Trip Report - 11-3-13

Today was not a many day. It was a many, many day. Even from the start I wasn't counting, but Coach and I each caught lots and lots of fish. Most were bluegills, but I ended up catching a redbreast sunfish, a white perch, a pumpkinseed sunfish and more than a few largemouth bass.

The flies of the day were a black Killer Bugger and an olive Killer Bugger. I probably caught more on the black than the olive, but only because I fished it longer. The olive was just as effective.

Black Killer Bugger in viseBlack Killer Bugger

We started out on a stream where Coach had caught some surprisingly large trout in the past. The water was extremely low, though, and there were no trout - or at least, neither of us hooked one, spooked one or even saw one. I caught a couple small sunfish, and then we decided to try another spot.

We both started catching sunfish immediately. They weren't large by any means, but they were plentiful and aggressive.

Very small bluegill and Nissin Kosasa rod

That was a fairly short stretch of stream, though, and it wasn't too long before we moved again. We went to a lake in a county park, where we both caught more bluegills, Coach caught a yellow perch and I caught a white perch. Where we were fishing was pretty exposed to the wind, though, so we soon moved again.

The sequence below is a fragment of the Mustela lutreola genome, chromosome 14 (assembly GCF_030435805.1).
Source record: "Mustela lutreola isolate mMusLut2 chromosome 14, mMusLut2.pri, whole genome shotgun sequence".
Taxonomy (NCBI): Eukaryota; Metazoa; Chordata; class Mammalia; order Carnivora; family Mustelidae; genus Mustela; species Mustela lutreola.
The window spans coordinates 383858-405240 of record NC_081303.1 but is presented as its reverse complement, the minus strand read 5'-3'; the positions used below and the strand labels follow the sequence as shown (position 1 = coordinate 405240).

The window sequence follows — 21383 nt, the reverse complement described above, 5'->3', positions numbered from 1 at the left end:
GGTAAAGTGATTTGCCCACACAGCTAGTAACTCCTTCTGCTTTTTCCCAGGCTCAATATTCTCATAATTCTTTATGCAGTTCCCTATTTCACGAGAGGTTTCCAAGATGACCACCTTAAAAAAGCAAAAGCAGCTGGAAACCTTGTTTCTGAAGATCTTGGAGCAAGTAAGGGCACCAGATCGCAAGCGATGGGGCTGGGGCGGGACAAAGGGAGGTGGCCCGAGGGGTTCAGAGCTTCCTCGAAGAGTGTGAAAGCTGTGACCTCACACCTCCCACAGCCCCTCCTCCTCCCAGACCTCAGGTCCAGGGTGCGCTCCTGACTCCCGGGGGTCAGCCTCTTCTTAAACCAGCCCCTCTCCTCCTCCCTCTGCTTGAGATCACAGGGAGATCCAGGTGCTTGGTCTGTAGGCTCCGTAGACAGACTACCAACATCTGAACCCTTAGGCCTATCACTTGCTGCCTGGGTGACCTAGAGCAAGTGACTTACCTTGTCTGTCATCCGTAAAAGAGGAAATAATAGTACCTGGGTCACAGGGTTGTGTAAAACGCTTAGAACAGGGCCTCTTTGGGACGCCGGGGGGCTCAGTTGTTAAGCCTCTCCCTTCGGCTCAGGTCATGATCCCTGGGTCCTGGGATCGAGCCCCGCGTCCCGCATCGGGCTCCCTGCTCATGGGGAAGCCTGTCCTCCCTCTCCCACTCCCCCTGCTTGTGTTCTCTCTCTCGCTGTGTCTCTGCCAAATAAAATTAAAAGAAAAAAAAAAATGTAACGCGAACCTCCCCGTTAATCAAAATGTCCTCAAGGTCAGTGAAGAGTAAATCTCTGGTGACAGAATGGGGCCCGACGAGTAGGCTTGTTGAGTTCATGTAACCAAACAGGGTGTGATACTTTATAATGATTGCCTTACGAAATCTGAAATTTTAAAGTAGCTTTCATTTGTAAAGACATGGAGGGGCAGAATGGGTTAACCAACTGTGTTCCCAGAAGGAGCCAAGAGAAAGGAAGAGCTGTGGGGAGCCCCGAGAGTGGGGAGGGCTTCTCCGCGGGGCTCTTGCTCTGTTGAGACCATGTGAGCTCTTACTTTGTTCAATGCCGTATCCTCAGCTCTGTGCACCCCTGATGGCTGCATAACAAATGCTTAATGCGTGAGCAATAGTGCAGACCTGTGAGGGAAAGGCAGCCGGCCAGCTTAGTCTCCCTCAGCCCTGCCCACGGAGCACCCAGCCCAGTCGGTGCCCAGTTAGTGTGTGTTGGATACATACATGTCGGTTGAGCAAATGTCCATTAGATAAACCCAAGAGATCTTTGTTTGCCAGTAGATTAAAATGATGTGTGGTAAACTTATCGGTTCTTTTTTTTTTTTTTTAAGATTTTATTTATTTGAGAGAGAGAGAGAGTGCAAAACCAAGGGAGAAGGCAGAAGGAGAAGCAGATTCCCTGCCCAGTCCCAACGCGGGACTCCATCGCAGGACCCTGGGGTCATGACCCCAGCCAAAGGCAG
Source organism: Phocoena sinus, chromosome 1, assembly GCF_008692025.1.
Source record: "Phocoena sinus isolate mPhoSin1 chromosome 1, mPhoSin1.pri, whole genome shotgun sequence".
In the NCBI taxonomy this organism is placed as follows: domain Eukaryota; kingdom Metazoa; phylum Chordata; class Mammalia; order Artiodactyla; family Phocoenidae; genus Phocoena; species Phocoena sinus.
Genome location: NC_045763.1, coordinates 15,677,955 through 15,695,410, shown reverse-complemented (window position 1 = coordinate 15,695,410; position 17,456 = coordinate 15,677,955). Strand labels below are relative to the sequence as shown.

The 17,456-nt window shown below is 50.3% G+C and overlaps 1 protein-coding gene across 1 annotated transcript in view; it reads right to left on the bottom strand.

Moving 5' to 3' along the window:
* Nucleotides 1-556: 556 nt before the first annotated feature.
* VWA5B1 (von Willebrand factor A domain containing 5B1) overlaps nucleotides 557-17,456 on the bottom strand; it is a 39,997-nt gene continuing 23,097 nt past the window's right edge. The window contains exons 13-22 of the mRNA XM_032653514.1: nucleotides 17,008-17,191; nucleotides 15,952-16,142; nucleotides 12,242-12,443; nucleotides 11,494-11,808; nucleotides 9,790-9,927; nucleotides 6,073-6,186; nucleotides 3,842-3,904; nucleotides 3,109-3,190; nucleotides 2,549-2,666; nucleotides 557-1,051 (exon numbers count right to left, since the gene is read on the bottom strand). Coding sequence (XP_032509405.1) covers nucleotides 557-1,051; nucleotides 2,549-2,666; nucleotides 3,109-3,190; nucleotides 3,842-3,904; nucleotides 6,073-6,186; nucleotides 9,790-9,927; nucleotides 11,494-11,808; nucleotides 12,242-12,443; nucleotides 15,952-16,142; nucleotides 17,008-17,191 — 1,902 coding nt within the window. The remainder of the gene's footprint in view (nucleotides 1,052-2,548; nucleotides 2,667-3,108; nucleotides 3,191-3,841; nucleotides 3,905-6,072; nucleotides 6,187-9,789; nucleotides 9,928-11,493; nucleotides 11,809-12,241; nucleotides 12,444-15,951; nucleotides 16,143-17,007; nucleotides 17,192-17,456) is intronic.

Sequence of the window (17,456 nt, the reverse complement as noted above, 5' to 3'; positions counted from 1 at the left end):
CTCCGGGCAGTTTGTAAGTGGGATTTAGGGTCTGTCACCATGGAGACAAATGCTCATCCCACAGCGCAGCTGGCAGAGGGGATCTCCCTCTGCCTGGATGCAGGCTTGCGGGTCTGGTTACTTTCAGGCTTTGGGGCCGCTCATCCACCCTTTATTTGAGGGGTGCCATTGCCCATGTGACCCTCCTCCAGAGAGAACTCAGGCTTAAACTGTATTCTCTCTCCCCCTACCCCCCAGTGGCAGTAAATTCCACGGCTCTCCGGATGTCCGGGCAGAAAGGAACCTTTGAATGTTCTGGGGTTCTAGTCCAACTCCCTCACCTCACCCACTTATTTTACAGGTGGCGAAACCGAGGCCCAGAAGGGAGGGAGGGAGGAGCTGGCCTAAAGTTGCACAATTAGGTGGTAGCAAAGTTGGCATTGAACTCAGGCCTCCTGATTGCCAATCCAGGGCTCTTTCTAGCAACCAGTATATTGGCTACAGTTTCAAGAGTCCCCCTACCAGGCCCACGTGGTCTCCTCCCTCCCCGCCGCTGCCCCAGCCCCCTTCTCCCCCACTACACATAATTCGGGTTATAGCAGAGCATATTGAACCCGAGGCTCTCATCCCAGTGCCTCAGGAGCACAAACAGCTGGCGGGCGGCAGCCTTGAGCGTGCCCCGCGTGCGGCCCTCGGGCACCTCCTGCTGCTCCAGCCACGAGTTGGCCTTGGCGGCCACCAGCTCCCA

Angler holding white perch

We then went to a couple ponds in an office park. I would highly recommend checking out the ponds in office parks (if there aren't any No Fishing signs). Lots of office parks have them, and I would bet nearly all have fish and rarely get fished.

Angler holding hand-sized bluegill

Here again, the fish weren't that large, but they were plenty large enough to put a bend in the rod. Well, at least most were. I caught quite a few little largemouth bass. Surprisingly, Coach didn't catch any bass. He made up for it with bluegills, though. He found one corner of one of the ponds where he caught a fish on every cast, over and over and over.

Angler holding small largemouth bass

Not all the bass were quite that small. They were plenty large enough to be fun on a light rod, though.

It was here that I tried a new (to me) technique for bluegills.

I should say right up front that I have never been an indicator fisherman - even before I learned about tenkara and started fishing a fluorescent orange line - which I've told more than a few people eliminates the need to fish with an indicator. "Your line is the indicator" is how I think I've generally put it.

What led me to fish with an indicator today was thinking about how seiryu anglers in Japan fish. They use rods like the Suntech Kurenai or Nissin Air Stage Hakubai (both of which I love) with light lines (which I love) and floats (which I really haven't tried much at all).  Plus, a recent submission by a customer explained how effective a Thingamabobber was while fishing with the titanium line. Putting the two together, I decided to try the smaller Unibobber while fishing with a light fluorocarbon line.